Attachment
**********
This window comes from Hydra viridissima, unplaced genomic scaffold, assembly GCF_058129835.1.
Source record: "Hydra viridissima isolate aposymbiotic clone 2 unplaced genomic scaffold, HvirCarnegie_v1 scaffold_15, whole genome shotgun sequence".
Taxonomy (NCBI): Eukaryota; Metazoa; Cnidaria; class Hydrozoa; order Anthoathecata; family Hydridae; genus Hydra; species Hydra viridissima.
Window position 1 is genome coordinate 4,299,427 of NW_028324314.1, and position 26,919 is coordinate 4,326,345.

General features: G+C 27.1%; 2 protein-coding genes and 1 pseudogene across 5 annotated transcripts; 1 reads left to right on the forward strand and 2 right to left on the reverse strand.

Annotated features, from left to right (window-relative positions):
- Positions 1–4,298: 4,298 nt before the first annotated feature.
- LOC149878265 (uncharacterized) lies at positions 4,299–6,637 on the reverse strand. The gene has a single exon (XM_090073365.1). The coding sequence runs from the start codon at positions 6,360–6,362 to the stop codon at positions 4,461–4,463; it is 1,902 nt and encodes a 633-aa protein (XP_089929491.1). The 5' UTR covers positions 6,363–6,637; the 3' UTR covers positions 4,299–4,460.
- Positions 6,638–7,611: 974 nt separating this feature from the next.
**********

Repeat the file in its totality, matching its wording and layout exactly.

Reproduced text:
This window comes from Hydra viridissima, unplaced genomic scaffold, assembly GCF_058129835.1.
Source record: "Hydra viridissima isolate aposymbiotic clone 2 unplaced genomic scaffold, HvirCarnegie_v1 scaffold_15, whole genome shotgun sequence".
Taxonomy (NCBI): Eukaryota; Metazoa; Cnidaria; class Hydrozoa; order Anthoathecata; family Hydridae; genus Hydra; species Hydra viridissima.
Window position 1 is genome coordinate 4,299,427 of NW_028324314.1, and position 26,919 is coordinate 4,326,345.

General features: G+C 27.1%; 2 protein-coding genes and 1 pseudogene across 5 annotated transcripts; 1 reads left to right on the forward strand and 2 right to left on the reverse strand.

Annotated features, from left to right (window-relative positions):
- Positions 1–4,298: 4,298 nt before the first annotated feature.
- LOC149878265 (uncharacterized) lies at positions 4,299–6,637 on the reverse strand. The gene has a single exon (XM_090073365.1). The coding sequence runs from the start codon at positions 6,360–6,362 to the stop codon at positions 4,461–4,463; it is 1,902 nt and encodes a 633-aa protein (XP_089929491.1). The 5' UTR covers positions 6,363–6,637; the 3' UTR covers positions 4,299–4,460.
- Positions 6,638–7,611: 974 nt separating this feature from the next.